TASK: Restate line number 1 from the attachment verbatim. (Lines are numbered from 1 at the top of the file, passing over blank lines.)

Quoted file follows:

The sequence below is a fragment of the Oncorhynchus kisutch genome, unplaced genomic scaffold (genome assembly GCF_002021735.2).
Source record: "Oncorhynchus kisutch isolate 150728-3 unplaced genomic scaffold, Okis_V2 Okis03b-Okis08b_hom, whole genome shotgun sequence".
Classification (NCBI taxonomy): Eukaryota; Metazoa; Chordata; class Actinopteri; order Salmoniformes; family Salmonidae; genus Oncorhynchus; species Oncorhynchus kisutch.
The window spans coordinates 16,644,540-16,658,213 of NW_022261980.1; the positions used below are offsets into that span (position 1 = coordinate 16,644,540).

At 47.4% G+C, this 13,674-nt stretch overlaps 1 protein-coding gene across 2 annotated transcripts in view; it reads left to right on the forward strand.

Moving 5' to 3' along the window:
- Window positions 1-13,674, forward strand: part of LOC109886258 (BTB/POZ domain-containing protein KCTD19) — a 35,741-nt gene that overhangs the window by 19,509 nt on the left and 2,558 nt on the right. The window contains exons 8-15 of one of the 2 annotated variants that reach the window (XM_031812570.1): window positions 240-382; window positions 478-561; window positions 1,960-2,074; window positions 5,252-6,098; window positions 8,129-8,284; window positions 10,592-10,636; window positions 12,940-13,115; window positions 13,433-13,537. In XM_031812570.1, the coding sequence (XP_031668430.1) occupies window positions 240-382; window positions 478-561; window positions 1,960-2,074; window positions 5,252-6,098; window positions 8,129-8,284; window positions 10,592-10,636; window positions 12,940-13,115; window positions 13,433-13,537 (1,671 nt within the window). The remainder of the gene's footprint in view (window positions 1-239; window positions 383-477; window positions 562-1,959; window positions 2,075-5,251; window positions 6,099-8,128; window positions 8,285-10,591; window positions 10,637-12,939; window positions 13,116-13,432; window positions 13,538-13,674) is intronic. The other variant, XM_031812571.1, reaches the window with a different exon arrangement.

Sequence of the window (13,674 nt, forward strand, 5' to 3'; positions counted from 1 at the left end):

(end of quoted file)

The sequence below is a fragment of the Oncorhynchus kisutch genome, unplaced genomic scaffold (genome assembly GCF_002021735.2).